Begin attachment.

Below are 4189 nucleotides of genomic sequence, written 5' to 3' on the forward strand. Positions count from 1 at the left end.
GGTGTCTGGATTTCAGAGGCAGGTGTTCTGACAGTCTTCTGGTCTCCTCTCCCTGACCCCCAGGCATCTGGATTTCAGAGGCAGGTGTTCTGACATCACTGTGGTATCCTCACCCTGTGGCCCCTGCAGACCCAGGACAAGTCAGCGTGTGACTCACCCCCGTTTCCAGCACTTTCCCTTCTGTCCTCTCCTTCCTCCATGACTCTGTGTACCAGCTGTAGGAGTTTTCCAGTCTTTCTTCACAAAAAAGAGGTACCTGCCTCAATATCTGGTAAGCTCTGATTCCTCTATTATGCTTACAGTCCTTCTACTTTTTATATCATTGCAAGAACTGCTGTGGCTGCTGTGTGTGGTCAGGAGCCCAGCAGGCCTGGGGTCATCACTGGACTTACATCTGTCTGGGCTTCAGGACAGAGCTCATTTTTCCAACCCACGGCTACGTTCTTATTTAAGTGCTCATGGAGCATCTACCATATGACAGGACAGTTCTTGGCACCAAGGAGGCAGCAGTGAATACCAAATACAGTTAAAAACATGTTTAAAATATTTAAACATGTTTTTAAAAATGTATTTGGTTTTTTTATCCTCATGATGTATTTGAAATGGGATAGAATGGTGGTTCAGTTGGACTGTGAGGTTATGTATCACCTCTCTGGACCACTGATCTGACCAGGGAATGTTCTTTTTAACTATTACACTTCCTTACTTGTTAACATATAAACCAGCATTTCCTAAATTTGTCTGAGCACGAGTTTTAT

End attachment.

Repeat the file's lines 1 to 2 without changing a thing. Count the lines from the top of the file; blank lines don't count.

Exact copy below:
Below are 4189 nucleotides of genomic sequence, written 5' to 3' on the forward strand. Positions count from 1 at the left end.
GGTGTCTGGATTTCAGAGGCAGGTGTTCTGACAGTCTTCTGGTCTCCTCTCCCTGACCCCCAGGCATCTGGATTTCAGAGGCAGGTGTTCTGACATCACTGTGGTATCCTCACCCTGTGGCCCCTGCAGACCCAGGACAAGTCAGCGTGTGACTCACCCCCGTTTCCAGCACTTTCCCTTCTGTCCTCTCCTTCCTCCATGACTCTGTGTACCAGCTGTAGGAGTTTTCCAGTCTTTCTTCACAAAAAAGAGGTACCTGCCTCAATATCTGGTAAGCTCTGATTCCTCTATTATGCTTACAGTCCTTCTACTTTTTATATCATTGCAAGAACTGCTGTGGCTGCTGTGTGTGGTCAGGAGCCCAGCAGGCCTGGGGTCATCACTGGACTTACATCTGTCTGGGCTTCAGGACAGAGCTCATTTTTCCAACCCACGGCTACGTTCTTATTTAAGTGCTCATGGAGCATCTACCATATGACAGGACAGTTCTTGGCACCAAGGAGGCAGCAGTGAATACCAAATACAGTTAAAAACATGTTTAAAATATTTAAACATGTTTTTAAAAATGTATTTGGTTTTTTTATCCTCATGATGTATTTGAAATGGGATAGAATGGTGGTTCAGTTGGACTGTGAGGTTATGTATCACCTCTCTGGACCACTGATCTGACCAGGGAATGTTCTTTTTAACTATTACACTTCCTTACTTGTTAACATATAAACCAGCATTTCCTAAATTTGTCTGAGCACGAGTTTTAT